HEALING PEOPLE, NOT PATIENTS- a book review

A couple of months into medical school, Dr. Weinkle interviewed a distressed patient in acute alcohol withdrawal. He tried to develop empathy for the man as he unraveled his long history of alcohol abuse and explored his reasons for trying to quit. However,as he proceeded to examine the patient, his empathy evaporated when the man rolled up his sleeve for a blood pressure check- revealing a huge tattoo of a Nazi swastika.

Creating Authentic Relationships in Modern Healthcare.

In HEALING PEOPLE,NOT PATIENTS Dr. Weinkle describes ways he believes the current healthcare system in our country  fails to meet the needs of both patients and physicians. Reading it, I thought of a new television medical drama in which a determined, idealistic young doctor fights a bureaucratic system to care for  disenfranchised patients. Critics call the show unrealistic, but if they read Dr. Weinkle’s book, they may decide it’s not so far fetched.

The author,  Jonathan Weinkle, M.D. , FAAP

Dr. Weinkle practices primary care medicine at Squirrel Hill Health Center, a federally qualified health clinic in Pittsburgh Pennsylvania. He  serves as Clinical Assistant Professor of Pediatrics and Family Medicine at the University of Pittsburgh, where he also attended medical school. He lives with his wife and three sons.

Dr. Weinkle contacted me after reading  my review of a book by Dr. Danielle Ofri. He asked if I would consider reading and reviewing his book also.  I agreed, and he provided a complimentary PDF copy.

Pitchwerks podcast - #115:Dr. Jonathan Weinkle
Dr. Weinkle’s podcast


Why our healthcare system is broken

One problem, he says,  is the EHR -electronic health record, which doesn’t allow him to express himself the way he would like. He prefers to


open a patient’s (paper) chart,(so it) tells me a story about the patient much like he might tell himself, almost as if I am reading a medical memoir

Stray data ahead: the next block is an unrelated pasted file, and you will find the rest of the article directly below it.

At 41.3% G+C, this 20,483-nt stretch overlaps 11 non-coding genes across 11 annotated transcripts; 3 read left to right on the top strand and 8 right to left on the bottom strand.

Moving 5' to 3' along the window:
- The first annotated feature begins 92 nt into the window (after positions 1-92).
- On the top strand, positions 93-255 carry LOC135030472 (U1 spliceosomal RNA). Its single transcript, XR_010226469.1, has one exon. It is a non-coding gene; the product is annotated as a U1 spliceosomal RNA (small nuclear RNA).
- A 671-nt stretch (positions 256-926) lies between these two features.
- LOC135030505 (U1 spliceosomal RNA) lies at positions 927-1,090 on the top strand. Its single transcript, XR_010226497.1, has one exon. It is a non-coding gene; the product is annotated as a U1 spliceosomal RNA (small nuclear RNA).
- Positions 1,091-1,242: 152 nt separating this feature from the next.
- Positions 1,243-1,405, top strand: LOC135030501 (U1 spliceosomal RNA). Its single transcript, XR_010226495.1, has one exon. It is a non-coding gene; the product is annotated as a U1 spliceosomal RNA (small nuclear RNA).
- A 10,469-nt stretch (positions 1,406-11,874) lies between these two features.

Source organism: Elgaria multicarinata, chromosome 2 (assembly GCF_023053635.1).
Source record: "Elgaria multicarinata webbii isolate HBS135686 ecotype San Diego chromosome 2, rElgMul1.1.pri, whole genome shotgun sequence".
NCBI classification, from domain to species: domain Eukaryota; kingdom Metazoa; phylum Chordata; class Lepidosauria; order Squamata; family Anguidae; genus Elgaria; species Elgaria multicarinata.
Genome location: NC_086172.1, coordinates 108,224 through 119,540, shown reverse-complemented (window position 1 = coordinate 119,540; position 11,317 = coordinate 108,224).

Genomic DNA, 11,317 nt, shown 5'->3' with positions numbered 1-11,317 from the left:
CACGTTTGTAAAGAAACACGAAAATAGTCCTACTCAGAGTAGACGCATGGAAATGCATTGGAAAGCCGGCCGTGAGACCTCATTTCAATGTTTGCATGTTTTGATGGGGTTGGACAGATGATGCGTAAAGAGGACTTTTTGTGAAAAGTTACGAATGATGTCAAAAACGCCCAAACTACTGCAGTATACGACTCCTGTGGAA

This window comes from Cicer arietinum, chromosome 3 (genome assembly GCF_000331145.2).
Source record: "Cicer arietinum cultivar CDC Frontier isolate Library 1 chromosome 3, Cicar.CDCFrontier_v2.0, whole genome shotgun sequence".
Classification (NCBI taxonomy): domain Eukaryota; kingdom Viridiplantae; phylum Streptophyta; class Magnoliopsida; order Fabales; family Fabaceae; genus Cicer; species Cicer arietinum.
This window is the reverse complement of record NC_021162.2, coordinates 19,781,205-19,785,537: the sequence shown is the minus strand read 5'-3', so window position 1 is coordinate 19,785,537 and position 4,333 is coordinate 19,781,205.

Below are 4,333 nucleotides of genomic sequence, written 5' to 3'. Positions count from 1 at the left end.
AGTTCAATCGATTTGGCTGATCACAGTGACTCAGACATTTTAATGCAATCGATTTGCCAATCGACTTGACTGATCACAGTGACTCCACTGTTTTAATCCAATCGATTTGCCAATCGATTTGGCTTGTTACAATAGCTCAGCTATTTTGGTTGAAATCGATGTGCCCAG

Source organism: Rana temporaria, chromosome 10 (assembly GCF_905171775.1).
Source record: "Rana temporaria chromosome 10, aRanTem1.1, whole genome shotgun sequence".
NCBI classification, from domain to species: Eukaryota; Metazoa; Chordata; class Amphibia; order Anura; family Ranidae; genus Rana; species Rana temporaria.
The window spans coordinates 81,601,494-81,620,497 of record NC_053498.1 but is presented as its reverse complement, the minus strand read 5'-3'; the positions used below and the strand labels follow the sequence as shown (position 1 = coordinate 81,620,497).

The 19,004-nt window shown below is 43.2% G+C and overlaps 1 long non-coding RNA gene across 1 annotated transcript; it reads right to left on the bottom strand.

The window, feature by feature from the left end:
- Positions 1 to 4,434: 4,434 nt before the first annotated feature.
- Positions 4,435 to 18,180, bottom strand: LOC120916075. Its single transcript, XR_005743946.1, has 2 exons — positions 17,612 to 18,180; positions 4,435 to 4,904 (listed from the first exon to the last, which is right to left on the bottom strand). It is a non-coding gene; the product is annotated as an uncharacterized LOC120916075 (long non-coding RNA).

Although he calls this book  a “how to”- how to restore the sacredness of the doctor-patient relationship– it also  reads like the “medical memoir” he prefers for a patient. It’s his memoir, a telling of his journey from a  medical student entering the “adventure” of medicine to a graduate physician who believes


“Practicing medicine is a privilege, a gift- a sacred trust.

He illustrates several issues plaguing modern medicine using anecdotes about patients from his practice (with details changed to preserve privacy and confidentiality). Our current medical system sabotages   healing by

  • Fractured communication
  • Muddled priorities, where paper work takes precedence over patients
  • Procedures valued over counselling
  • Volume incentivized over value
  • Turning humans in pain into consumers, “as if they were buying televisions”

A turning point and lesson learned

A couple of months into medical school, Dr. Weinkle interviewed a distressed patient in acute alcohol withdrawal. He tried to develop empathy for the man as he unraveled  his long history of alcohol abuse and explored his reasons for trying to quit.

However,as he proceeded to examine the patient, his empathy evaporated when the man rolled up his sleeve for a blood pressure check- revealing a huge tattoo of a Nazi swastika.

Dr. Weinkle is Jewish.


“I am not a vindictive person, but all I could think was, “Well, it serves him right. This is poetic justice.”